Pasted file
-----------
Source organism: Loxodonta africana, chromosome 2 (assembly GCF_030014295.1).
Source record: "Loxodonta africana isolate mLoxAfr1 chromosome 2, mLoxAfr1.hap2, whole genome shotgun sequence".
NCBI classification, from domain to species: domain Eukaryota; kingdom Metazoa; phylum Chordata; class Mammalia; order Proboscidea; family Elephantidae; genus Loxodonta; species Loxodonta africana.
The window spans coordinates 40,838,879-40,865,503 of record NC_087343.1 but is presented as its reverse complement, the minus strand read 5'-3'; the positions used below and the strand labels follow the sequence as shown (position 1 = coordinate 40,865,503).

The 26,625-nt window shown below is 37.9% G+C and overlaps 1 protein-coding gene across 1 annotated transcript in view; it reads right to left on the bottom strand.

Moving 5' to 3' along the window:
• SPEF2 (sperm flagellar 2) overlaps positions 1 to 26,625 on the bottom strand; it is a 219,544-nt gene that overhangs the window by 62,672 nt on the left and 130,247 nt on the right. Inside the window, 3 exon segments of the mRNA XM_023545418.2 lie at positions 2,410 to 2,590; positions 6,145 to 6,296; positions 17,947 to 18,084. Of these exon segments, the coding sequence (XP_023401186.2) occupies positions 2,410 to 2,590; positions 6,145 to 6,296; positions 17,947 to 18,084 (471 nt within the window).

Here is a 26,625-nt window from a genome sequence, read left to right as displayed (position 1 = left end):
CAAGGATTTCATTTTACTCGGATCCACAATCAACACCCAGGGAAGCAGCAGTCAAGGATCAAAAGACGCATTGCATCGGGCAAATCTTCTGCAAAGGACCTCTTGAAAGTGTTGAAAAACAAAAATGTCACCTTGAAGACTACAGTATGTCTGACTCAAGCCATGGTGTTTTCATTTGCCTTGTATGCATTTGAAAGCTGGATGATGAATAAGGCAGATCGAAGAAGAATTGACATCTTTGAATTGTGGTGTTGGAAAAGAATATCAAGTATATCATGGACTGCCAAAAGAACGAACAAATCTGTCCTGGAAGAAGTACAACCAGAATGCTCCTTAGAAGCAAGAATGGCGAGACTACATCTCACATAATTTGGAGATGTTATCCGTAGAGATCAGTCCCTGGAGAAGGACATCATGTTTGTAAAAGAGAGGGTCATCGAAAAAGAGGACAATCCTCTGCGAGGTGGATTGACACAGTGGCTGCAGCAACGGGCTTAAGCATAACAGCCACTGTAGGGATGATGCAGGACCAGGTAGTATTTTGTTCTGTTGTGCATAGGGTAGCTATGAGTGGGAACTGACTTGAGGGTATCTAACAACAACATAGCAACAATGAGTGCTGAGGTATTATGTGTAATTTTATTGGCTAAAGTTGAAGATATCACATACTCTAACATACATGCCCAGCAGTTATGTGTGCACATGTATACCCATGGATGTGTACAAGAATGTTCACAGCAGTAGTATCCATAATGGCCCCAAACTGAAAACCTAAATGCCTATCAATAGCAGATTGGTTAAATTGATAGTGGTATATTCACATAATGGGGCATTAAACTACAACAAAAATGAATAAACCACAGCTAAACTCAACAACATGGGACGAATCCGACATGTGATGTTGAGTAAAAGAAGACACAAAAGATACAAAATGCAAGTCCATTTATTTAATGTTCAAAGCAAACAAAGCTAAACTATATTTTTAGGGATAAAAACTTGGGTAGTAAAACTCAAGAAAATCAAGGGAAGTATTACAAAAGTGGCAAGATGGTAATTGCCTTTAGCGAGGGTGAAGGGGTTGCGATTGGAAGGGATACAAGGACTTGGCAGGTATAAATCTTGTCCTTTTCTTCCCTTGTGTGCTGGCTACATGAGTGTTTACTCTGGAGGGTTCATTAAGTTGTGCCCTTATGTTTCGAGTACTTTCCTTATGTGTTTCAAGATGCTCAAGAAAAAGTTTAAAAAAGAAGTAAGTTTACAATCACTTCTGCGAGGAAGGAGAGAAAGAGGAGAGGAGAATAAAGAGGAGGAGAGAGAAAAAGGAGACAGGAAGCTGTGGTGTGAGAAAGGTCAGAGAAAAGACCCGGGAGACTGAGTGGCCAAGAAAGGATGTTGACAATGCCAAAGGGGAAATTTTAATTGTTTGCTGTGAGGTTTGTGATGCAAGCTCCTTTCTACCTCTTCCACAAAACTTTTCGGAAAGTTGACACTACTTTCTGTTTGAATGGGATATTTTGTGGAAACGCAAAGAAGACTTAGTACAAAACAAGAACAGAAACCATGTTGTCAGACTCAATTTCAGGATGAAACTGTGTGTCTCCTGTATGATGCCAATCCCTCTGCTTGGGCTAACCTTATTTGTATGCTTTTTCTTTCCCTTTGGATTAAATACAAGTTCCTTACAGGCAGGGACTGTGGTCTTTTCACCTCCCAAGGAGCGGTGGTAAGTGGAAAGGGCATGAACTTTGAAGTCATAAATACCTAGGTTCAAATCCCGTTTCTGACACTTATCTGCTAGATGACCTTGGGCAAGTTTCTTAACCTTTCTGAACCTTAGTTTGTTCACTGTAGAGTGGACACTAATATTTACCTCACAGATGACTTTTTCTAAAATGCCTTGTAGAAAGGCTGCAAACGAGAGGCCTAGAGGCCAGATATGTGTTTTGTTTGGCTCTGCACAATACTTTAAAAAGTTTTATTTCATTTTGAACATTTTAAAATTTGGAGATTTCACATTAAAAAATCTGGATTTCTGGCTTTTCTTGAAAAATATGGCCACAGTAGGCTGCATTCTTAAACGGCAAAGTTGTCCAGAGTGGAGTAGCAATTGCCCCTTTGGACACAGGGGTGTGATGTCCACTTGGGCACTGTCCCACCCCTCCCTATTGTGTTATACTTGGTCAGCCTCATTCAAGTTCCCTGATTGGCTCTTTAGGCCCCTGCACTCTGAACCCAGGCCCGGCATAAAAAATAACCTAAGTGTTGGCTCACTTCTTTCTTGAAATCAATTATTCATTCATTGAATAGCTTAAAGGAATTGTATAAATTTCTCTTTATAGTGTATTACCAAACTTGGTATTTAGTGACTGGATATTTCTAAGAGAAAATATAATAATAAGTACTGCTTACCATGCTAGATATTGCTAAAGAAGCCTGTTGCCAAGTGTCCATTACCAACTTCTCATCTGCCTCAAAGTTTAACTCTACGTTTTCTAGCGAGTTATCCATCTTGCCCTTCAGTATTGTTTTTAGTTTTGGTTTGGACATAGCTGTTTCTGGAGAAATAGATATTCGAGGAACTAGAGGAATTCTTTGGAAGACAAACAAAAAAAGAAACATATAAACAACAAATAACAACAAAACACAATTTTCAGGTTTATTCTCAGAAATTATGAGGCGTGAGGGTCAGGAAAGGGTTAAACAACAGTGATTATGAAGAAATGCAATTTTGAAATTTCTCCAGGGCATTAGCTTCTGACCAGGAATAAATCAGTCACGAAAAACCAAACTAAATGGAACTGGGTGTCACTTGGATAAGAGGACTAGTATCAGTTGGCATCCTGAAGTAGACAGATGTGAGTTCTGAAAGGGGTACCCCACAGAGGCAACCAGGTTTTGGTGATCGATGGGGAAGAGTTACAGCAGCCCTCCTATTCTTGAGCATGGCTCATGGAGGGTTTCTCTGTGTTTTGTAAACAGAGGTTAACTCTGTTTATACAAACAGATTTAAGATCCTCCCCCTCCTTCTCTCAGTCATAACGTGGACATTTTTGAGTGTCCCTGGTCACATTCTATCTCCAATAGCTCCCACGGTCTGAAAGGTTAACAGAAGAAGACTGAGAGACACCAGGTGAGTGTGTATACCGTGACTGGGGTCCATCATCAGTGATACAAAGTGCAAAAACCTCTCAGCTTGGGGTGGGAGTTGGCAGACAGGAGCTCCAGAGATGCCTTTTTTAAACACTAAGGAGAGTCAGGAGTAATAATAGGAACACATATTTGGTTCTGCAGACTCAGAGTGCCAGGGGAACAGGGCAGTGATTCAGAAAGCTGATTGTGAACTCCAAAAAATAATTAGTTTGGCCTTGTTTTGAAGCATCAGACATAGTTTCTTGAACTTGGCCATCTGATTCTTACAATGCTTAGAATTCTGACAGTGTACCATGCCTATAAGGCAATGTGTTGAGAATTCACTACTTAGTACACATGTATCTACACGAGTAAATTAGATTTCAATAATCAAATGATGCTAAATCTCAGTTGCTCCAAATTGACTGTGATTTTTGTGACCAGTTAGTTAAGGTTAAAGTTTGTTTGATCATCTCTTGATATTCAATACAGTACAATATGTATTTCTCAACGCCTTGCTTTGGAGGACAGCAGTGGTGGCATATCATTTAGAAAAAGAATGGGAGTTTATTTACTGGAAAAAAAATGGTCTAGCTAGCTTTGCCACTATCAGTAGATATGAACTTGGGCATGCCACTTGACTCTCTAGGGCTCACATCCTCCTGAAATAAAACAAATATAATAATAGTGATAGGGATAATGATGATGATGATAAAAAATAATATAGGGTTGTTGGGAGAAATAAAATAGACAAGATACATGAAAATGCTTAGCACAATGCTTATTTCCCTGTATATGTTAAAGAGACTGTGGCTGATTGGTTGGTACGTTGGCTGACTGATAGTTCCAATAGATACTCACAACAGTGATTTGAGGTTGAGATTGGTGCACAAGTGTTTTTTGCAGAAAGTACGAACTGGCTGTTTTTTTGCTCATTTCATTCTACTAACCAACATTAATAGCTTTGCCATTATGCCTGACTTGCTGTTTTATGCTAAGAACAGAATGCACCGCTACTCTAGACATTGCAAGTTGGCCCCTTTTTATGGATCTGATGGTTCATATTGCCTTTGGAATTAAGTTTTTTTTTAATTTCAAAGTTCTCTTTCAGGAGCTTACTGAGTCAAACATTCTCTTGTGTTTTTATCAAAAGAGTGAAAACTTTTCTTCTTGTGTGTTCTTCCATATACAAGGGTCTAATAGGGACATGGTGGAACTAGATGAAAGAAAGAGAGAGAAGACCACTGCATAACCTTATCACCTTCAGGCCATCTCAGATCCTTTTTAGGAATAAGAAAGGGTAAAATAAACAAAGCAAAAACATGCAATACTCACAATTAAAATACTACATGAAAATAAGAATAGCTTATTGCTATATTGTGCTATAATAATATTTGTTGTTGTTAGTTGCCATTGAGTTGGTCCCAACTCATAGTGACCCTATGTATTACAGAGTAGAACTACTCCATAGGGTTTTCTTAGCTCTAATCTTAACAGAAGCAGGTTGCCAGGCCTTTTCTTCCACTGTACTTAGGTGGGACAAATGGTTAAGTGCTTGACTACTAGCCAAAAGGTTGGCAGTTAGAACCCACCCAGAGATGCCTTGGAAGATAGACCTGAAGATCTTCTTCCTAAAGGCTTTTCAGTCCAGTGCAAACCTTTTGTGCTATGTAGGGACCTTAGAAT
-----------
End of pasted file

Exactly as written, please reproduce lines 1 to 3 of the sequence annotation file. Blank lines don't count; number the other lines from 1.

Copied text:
Source organism: Loxodonta africana, chromosome 2 (assembly GCF_030014295.1).
Source record: "Loxodonta africana isolate mLoxAfr1 chromosome 2, mLoxAfr1.hap2, whole genome shotgun sequence".
NCBI classification, from domain to species: domain Eukaryota; kingdom Metazoa; phylum Chordata; class Mammalia; order Proboscidea; family Elephantidae; genus Loxodonta; species Loxodonta africana.